Double tragedy in the King's Lynn area, August 1913

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Re: Double tragedy in the King's Lynn area, August 1913

Postby baobab » 23 Mar 2021, 23:13

Nick, did you find out where Elder and Mrs Ives were buried? I very much doubt that they got their wish and were buried together.
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Re: Double tragedy in the King's Lynn area, August 1913

Postby nickc » 24 Mar 2021, 08:07

Hi Baobab, no I didn't, I'll see what I can find after work tonight. Nick.
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Re: Double tragedy in the King's Lynn area, August 1913

Postby Tresagreen » 24 Mar 2021, 08:51

According to the burial register, Arthur Elder was buried at West Newton with Appleton. No info on Mrs Ives.

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Re: Double tragedy in the King's Lynn area, August 1913

Postby EWW » 24 Mar 2021, 09:27

This is Newton church that is a stones throw from Appleton. I think he may be buried here. I will take a look round next
time I go by to see if there is a stone. Do not think there will be though.

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Re: Double tragedy in the King's Lynn area, August 1913

Postby baobab » 24 Mar 2021, 09:58

I walked round that churchyard once, although I wasn't looking for any graves in particular. I'd agree with EWW that he was probably buried in an unmarked grave. There was a somewhat similar case in Gloucestershire about ten years earlier where a man shot his sweetheart and thought he'd killed her (he hadn't), then shot himself - he was buried in the local churchyard in an unmarked grave at 10 o'clock at night, with only twenty people in attendance.
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Re: Double tragedy in the King's Lynn area, August 1913

Postby KTL16825 » 24 Mar 2021, 11:49

baobab wrote:Nick, did you find out where Elder and Mrs Ives were buried? I very much doubt that they got their wish and were buried together.


According to the Lynn Advertiser, " The man Elder was buried on Monday night at West Newton and Grace Ives on the same night at Dersingham". Ancestry's burial records for Dersingham do not cover the period 1907 to 1919, nor can I find anything on Find My Past. The NRO has microform records up to 1904 only, but the original registers cover up to 1957.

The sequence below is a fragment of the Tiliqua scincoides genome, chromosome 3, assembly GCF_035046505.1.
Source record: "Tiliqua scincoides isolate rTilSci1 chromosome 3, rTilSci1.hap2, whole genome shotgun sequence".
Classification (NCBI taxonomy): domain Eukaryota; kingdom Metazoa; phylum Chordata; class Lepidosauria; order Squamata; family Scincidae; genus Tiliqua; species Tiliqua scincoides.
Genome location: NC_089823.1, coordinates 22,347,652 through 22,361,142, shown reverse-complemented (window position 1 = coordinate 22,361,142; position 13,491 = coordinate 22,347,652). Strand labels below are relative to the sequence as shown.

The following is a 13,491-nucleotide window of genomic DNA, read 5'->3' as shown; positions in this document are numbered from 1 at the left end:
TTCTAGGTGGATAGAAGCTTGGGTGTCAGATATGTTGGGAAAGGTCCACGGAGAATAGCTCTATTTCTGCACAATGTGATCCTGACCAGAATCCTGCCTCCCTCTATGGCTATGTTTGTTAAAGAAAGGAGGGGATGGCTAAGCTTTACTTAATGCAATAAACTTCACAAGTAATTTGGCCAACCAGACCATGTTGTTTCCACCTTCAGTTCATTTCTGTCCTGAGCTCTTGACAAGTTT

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Re: Double tragedy in the King's Lynn area, August 1913

Postby EWW » 24 Mar 2021, 13:38

Yes I spent quite a bit of time this morning going round the graveyard Could not find anything at all.

It was the practice well into the 20th c that suicides and murders burials were held not before 10 oclock at night. In earlier times they
were not allowed to be buried in concecrated ground at all.

Just one piece I found on the same subject. Lots of interesting stuff out there for same.

My g.grandmother's brother took his own life at the age of 16. I know he is buried at St Paul's in Marton, although I don't know exactly where. My question is, since the inquest declared that he committed suicide 'whilst of unsound mind', would he have had a 'normal' funeral? This would be in 1870.

I believe that in those days somebody who had committed suicide was judged (by the religious authorities) to have committed a grave sin: that of despair. They were generally not buried in consecrated ground. Crossroads were considered a suitable place to bury a suicide, though I don't know why.

Thank goodness most religious bodies today are more understanding, in that they say a person isn't of sound mind when killing or attempting to kill themselves. Think of the distress of the friends and relatives of the poor souls, who mostly believed in an afterlife in those days.
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Re: Double tragedy in the King's Lynn area, August 1913

Postby baobab » 24 Mar 2021, 14:32

This is a newspaper report of a December 1902 burial of a suicide in the Forest of Dean, Gloucestershire.